Since you want a way to reverse the order of the lines, think of a
non-recursive way to reverse the lines using a stack. Now think how
you can use the call stack to do the same thing by recursing.

rossum
 
 
 

Recursion

Post by Lew » Thu, 27 Nov 2008 10:38:21


The point of recursion is that a method calls itself. To work properly, there
need to be two parts to the method - one part is the stop condition, which
ends the recursion, and the other part is the continue condition, which
invokes the method itself recursively. Think of when the recursive method has
to stop - code that part first. Then code the other part, thinking of what
work the recursed call has to do, what work the non-recursed code has to do,
and in which order the recursed and non-recursed code has to execute.

Here's one approach, completely untested, not even compiled, and not by any
means the only way:

public void reverse( BufferedReader in, BufferedWriter out )
throws IOException
{
String line = in.readLine();
if ( line != null )
{
reverse( in, out );
out.write( line );
out.newLine();
}
}

Don't forget to flush.

Your thought to use String is entirely valid. Just think carefully about how
you'd put lines into a String in backwards order. rossum's advice to think of
how you'd do it in a loop might help. Recursive and looped algorithms both
involve repeating a part of the action.

Get out of the habit of writing everything as static methods.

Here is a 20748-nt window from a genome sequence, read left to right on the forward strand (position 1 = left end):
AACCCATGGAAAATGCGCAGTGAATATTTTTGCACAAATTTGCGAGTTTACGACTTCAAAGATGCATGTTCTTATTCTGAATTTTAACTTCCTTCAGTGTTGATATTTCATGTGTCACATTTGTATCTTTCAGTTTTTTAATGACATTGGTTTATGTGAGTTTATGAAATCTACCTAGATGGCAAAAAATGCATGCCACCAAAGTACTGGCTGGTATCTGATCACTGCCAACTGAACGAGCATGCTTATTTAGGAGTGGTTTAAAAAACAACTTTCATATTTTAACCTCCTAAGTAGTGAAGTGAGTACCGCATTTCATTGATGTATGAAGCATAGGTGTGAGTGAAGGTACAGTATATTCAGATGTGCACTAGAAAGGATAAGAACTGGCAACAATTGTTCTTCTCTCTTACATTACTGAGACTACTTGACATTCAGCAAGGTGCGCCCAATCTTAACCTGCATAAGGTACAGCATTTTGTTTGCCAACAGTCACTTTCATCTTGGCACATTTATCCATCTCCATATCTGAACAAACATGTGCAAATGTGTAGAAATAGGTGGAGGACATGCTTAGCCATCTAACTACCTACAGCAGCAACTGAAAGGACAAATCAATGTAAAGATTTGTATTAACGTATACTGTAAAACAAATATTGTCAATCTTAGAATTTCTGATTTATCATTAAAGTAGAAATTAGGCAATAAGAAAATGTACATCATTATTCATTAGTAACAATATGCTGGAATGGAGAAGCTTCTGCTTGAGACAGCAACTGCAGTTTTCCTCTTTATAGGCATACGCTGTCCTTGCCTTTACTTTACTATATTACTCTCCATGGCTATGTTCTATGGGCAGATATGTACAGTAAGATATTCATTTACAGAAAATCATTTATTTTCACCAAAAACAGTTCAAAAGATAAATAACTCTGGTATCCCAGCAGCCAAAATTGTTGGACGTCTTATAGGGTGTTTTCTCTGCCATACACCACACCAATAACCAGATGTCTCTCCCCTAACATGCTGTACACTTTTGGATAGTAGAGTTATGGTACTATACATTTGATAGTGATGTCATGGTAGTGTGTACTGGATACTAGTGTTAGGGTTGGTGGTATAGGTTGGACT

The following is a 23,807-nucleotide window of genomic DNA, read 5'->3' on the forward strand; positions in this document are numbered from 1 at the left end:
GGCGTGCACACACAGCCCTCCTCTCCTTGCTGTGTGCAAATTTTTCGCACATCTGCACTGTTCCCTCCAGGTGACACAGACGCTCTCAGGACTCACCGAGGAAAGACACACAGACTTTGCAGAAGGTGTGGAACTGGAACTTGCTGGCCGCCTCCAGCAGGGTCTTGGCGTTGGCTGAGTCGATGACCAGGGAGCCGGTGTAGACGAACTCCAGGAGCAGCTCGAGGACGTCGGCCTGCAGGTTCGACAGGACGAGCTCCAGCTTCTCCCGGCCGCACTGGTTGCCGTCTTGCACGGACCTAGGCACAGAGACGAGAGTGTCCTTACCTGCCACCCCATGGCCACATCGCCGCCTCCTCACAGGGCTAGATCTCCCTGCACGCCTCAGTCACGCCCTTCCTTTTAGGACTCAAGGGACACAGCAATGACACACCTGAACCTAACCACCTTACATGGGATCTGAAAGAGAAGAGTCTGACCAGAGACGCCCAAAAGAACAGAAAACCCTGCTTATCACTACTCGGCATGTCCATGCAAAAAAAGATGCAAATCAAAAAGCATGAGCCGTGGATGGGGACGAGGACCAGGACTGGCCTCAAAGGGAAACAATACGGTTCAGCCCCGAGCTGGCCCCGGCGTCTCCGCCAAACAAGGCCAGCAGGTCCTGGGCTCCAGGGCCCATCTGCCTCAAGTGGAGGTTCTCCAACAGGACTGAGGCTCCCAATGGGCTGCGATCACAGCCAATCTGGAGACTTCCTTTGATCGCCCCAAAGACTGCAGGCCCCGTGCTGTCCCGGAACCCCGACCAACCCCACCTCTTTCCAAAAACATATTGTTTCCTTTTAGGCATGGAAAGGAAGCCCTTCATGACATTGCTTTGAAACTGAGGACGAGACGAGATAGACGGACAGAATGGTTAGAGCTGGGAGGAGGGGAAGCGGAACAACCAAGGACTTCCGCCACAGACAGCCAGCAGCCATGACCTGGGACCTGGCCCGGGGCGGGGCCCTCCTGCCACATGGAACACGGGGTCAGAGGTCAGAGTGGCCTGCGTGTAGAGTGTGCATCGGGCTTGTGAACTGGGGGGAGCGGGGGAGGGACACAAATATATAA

--
Lew
 
 
 

Recursion

Post by Jonatha » Thu, 27 Nov 2008 10:55:35


> public void reverse( BufferedReader in, BufferedWriter out ) >> hrows IOException> > >
> tring line = in.readLine(>;
> f ( line != nul> )
> >
> everse( in, >ut );
> ut.write(>line );
> ut.>ewLine>);
>>>}
> }
>
> Don't forg>t >o flush.
>
> Your thought to use String is entirely valid. ust think careful>y about how
> you'd put lines into a String in backwards order. ossum's advice>to think of
> how you'd do it in a loop might help. ecursive and looped alg>rithms both
> involve repeating a part of>th> action.
>
> Get out of the habit of writing everything as sta>ic>metho>s.
>
> --
> Lew

Thanks for the help everyone. I'll give this exercise another try
tonight and see how it goes.
 
 
 

Recursion

Post by Tony Dahlm » Sun, 30 Nov 2008 14:17:32


Recursion, when you are comfortable using it, can become a useful
strategy in your arsenal. Your professor wants you to get comfortable
using recursion, but has thrown in file I/O, exception catching, etc.